During September 2003, the Center for Archaeological Research of The University of Texas at San Antonio conducted an archaeological survey for the proposed development of 3.17 acres at the St. Peter-St. Joseph Children’s Home in the city of San Antonio, Bexar County, Texas. The Phase I survey consisted of the excavation of 18 shovel tests. A single previously unrecorded prehistoric archaeological site (41BX1570) was encountered atop a terrace along a probable remnant channel of the San Antonio River. Moderate to abundant amounts of burned limestone, burned chert, and lithic debitage, along with two lithic tools comprised the prehistoric artifact assemblage. Four mechanically chipped lithic flakes were encountered with the prehistoric deposits throughout the vertical column to the terminal excavation depth of 70 centimeters below surface. The presence of these modern artifacts in concert with evidence of significant historic subsurface disturbance has provided adequate data to determine this site is not eligible for inclusion on the National Register of Historic Places nor for listing as a State Archeological Landmark. It is therefore recommended that the proposed improvements proceed without further cultural resources investigations. All collected artifacts and records are curated at the Center for Archaeological Research permanent storage facility.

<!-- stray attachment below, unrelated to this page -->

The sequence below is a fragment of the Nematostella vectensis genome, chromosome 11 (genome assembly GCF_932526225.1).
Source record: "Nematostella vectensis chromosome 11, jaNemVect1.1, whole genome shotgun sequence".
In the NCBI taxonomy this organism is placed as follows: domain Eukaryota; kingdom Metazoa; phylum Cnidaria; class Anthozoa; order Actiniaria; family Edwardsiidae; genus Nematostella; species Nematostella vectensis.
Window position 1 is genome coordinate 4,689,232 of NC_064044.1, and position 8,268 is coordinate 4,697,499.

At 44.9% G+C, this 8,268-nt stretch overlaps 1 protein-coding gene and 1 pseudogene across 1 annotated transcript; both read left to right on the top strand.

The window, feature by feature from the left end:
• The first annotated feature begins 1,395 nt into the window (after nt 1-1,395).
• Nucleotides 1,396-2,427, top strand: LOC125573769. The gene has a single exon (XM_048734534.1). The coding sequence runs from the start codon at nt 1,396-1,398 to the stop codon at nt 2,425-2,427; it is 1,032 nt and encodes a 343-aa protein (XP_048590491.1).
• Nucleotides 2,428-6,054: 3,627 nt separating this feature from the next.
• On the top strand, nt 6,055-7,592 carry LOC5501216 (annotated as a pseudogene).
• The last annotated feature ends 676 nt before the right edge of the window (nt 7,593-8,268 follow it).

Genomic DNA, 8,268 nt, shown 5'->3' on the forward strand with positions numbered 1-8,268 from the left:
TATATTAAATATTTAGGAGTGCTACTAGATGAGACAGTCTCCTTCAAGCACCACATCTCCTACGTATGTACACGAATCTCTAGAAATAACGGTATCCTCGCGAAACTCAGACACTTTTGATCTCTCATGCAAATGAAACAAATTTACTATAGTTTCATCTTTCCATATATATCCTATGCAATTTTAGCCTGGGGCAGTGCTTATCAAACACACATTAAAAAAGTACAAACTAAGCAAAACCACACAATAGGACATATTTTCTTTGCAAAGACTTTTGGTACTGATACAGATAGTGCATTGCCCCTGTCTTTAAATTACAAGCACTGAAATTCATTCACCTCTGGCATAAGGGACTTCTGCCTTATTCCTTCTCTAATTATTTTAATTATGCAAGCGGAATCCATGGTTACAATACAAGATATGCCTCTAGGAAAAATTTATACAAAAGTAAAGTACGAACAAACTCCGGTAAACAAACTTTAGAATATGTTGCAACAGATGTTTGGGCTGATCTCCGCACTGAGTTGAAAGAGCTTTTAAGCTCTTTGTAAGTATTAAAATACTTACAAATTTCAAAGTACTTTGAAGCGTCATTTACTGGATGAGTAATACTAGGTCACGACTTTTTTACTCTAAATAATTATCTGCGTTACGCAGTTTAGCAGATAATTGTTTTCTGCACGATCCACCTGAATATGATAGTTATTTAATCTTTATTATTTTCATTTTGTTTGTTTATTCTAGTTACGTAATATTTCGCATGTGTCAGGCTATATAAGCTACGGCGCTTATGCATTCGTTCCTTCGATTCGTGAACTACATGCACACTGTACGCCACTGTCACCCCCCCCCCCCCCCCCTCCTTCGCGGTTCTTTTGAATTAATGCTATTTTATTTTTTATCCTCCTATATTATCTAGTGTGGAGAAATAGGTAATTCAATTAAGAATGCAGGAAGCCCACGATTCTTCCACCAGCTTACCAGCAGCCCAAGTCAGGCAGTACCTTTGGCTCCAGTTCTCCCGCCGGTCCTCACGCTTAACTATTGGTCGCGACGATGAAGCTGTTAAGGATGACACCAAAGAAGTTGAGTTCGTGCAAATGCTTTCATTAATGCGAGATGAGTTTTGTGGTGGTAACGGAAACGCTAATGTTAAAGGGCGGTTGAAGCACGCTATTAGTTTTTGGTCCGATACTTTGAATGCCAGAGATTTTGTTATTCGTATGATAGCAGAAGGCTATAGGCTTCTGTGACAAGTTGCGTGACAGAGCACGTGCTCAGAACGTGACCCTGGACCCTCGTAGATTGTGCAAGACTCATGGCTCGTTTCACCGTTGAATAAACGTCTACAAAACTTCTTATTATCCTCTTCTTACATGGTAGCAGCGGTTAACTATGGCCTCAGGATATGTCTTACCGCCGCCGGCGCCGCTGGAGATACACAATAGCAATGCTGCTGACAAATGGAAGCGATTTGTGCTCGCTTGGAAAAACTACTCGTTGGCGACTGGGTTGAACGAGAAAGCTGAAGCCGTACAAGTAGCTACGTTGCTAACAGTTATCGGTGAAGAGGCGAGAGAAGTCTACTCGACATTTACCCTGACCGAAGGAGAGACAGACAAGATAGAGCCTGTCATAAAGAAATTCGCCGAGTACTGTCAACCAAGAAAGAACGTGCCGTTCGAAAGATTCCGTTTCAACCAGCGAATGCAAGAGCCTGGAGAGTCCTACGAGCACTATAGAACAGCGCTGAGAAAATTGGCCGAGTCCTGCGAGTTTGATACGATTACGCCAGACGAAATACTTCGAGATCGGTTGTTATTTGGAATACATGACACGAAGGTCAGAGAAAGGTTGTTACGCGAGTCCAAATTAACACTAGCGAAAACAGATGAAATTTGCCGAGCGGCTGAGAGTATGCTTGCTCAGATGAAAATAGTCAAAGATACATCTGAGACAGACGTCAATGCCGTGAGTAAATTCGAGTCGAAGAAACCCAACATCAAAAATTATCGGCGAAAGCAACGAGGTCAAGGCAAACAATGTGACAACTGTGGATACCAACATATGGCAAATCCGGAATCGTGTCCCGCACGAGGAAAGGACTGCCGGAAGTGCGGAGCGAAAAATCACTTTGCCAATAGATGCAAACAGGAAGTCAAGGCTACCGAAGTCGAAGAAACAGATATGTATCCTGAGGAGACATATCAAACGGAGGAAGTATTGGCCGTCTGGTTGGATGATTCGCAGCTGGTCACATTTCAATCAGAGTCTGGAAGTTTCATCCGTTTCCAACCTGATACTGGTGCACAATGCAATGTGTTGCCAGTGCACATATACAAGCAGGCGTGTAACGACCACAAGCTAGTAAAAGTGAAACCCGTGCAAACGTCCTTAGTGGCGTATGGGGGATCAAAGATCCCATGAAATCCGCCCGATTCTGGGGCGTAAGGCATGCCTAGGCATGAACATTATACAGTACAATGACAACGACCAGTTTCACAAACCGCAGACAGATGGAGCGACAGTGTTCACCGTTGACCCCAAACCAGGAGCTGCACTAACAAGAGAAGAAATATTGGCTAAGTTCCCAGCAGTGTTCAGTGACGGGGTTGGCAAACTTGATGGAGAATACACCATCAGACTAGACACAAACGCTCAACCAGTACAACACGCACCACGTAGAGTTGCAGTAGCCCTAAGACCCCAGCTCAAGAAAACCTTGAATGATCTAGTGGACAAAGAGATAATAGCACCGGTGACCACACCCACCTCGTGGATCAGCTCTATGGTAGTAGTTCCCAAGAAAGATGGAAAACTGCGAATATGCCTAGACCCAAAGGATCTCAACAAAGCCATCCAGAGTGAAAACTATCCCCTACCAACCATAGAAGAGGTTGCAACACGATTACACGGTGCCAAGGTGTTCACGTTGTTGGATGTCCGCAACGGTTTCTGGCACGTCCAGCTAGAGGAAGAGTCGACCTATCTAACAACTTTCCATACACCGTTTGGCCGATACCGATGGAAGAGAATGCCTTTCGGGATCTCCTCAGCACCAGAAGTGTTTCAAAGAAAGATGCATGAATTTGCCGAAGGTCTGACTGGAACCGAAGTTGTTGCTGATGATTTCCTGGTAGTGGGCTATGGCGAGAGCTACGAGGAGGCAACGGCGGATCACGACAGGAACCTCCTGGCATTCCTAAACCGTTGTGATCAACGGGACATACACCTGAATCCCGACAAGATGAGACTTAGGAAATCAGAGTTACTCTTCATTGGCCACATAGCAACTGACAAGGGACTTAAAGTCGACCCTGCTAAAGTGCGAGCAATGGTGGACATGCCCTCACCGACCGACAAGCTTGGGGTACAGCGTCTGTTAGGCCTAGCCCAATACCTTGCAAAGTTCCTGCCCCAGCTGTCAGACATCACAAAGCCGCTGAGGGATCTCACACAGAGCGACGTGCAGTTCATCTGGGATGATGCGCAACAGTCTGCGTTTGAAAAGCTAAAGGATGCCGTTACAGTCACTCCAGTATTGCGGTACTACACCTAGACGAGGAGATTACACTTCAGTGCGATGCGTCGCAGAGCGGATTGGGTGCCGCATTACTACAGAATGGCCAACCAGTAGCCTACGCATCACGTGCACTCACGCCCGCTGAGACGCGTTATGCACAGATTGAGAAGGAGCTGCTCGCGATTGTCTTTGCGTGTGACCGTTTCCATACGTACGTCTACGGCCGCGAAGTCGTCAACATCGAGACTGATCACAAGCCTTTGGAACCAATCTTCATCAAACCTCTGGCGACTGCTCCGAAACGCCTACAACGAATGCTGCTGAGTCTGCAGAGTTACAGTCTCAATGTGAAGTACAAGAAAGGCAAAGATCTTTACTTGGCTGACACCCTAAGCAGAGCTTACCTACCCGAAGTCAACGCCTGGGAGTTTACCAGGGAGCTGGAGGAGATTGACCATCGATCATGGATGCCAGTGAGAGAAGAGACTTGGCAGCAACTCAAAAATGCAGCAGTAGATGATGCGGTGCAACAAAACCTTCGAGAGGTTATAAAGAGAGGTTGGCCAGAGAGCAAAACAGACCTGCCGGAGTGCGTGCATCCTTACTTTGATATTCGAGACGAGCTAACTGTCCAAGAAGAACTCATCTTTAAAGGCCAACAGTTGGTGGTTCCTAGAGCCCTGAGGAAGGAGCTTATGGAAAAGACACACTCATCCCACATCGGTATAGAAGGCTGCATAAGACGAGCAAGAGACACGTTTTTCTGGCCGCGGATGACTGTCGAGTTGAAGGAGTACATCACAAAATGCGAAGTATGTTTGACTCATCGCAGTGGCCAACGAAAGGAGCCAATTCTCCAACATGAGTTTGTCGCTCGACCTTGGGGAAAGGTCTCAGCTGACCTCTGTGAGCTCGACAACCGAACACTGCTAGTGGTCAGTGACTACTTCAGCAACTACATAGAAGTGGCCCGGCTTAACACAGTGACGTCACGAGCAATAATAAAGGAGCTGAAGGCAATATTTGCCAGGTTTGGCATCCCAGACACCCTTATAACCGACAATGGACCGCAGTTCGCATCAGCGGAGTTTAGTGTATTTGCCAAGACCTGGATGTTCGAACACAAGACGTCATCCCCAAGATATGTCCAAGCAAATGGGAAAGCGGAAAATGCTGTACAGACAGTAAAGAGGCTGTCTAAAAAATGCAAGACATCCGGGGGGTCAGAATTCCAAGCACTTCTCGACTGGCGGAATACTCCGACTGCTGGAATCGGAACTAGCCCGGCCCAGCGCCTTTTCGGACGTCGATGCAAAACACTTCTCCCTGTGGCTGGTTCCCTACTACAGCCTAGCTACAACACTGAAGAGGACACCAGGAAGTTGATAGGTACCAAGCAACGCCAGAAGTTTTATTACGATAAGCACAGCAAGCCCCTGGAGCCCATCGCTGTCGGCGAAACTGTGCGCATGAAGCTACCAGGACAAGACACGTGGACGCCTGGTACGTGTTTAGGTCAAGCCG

Mahoney, Richard B.
"Archaeological Survey for the Proposed St. Peter-St. Joseph Children's Home Expansion, City of San Antonio, Bexar County, Texas,"
Index of Texas Archaeology: Open Access Gray Literature from the Lone Star State: Vol. 2004
, Article 4.
Available at: http://scholarworks.sfasu.edu/ita/vol2004/iss1/4
Creative Commons License
This work is licensed under a Creative Commons Attribution-Noncommercial 4.0 License
American Material Culture Commons, Archaeological Anthropology Commons, Cultural Resource Management and Policy Analysis Commons, Historic Preservation and Conservation Commons, History Commons, Human Geography Commons, Other Anthropology Commons, Other Arts and Humanities Commons, Other History of Art, Architecture, and Archaeology Commons, Other Social and Behavioral Sciences Commons, Technical and Professional Writing Commons
Tell us how this article helped you.